Following a budget is essential to financial health, but it’s challenging for many people to create one and stick to it. Learn how to prioritize your spending when creating a budget and how to adapt expert advice to your financial goals.
How to prioritize what's important in your budget?
Whether you’re working towards business, fitness, or financial goals, what matters most is creating a solid plan to get there. When it comes to meeting financial goals, a budget is one of the first building blocks of a sound financial plan.
A budget shows how much income you’re bringing in and how much you plan to spend on different expenses. While you might not have much control over the inflow—household income—you can control the cash flowing out. Create a budget by recording, monitoring, and prioritizing your spending categories.
Ultimately, this will help you make financial decisions today that will help you meet tomorrow’s financial goals.
How Do I Budget?
What Matters Most?
When prioritizing spending goals, many families work towards building savings while paying off debt.
First, build your emergency fund. This should include at least three months of essential living expenses.
Second, pay off unsecured debt such as credit card balances and unsecured credit lines. There are several different techniques for paying off debt, but the most efficient method is to pay the debt with the highest interest rates first, continuing until you’ve reached the debt with the lowest interest rate.
It’s also important to set aside money for other goals, like saving for your children’s education and retirement. A vacation, home renovation, or a new vehicle are also important goals for many people.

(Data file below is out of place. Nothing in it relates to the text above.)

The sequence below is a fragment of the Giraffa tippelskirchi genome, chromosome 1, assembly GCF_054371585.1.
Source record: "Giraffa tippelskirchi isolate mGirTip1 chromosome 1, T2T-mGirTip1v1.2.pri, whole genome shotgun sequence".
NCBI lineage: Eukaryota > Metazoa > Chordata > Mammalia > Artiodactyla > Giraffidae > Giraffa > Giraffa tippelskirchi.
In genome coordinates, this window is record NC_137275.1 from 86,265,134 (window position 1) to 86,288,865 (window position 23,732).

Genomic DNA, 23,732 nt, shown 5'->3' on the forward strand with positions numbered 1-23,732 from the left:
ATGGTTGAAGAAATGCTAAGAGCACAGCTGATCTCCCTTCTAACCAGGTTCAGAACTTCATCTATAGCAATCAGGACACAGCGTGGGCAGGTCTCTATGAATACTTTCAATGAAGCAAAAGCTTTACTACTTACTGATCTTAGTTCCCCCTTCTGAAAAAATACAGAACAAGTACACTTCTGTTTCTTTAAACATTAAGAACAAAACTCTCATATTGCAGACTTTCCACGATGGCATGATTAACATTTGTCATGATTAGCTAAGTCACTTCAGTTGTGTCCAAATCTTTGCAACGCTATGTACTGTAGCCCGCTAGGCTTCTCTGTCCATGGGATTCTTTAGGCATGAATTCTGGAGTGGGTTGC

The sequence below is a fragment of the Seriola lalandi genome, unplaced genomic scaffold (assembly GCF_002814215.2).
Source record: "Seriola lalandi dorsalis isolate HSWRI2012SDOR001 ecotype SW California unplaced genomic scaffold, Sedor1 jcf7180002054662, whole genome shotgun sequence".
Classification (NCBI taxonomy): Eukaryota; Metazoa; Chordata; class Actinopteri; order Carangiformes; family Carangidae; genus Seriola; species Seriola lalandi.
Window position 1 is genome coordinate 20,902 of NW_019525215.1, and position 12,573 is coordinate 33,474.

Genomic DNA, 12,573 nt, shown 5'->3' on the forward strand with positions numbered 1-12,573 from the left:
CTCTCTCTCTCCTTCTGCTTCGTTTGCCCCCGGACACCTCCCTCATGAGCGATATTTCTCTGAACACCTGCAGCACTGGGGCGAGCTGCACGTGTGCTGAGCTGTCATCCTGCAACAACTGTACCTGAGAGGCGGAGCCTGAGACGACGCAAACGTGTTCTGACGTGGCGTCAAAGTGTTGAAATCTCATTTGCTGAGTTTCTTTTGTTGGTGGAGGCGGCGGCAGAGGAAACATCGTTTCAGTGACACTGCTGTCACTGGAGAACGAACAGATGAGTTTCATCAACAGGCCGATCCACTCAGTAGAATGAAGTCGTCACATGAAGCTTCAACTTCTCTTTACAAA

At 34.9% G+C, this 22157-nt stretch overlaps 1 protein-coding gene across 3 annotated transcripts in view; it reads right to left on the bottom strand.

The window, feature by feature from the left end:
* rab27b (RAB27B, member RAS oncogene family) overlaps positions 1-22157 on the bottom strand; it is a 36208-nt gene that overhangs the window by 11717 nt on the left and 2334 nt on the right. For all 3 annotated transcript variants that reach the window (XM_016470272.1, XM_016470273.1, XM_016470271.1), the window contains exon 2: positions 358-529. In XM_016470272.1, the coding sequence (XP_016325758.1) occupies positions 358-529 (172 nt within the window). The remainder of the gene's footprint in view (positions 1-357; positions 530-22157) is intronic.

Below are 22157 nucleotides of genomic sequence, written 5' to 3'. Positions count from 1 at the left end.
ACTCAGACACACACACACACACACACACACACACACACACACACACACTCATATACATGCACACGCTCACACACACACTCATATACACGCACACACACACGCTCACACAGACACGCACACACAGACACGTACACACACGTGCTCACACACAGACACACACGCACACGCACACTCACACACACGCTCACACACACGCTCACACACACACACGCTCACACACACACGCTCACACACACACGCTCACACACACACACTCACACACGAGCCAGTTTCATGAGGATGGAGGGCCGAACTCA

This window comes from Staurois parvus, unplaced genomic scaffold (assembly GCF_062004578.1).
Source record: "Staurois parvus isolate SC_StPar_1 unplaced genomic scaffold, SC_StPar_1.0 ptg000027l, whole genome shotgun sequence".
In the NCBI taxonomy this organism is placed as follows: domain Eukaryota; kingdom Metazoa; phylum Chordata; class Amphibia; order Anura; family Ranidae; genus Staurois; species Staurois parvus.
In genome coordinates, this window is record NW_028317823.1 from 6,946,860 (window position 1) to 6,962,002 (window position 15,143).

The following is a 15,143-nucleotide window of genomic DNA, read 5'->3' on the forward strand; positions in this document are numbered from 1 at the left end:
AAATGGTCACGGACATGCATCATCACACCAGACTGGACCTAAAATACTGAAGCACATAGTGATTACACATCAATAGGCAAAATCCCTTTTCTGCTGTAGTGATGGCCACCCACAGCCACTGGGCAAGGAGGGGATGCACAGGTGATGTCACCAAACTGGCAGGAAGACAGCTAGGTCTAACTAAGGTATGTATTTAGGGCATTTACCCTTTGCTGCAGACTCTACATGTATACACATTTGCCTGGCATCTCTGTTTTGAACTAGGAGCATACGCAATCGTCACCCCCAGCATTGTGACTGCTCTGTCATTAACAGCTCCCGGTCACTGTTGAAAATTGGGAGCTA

Your financial advisor can help you to prioritize these goals based on your current financial situation, age, and other factors.
Wondering where to find the money to build savings and pay off debt? Begin by tracking your spending.
Follow the Money
Once you’re ready to create a budget, begin by determining how much after-tax money flows in and out of your household. This gives you an overview of how well you’re meeting your fixed and variable expenses, and how much money you could earmark for your financial goals.
While recording your after-tax income from earnings, investments, or other income is simple, recording your cash outflows is more complicated.
You might have the best intentions to stick to a budget, but where does your money ACTUALLY go?
For at least one week, track your spending using either a spending tracker app or old-fashioned paper and pencil. Identify the spending categories for every dollar flowing out of your accounts. This will show you when and where your spending occurs.
Are there any surprises? Where could you cut back on expenses?
Identify areas where you overspent, as well as opportunities to cut costs. If you’re unable to trim expenses to a satisfactory level, try balancing your budget by increasing your income. Could you generate a few dollars with a side hustle or gig-work?
Building a personalized household budget, prioritizing your spending categories, and crafting an actionable financial plan to help you meet your goals can put you on the road to financial success.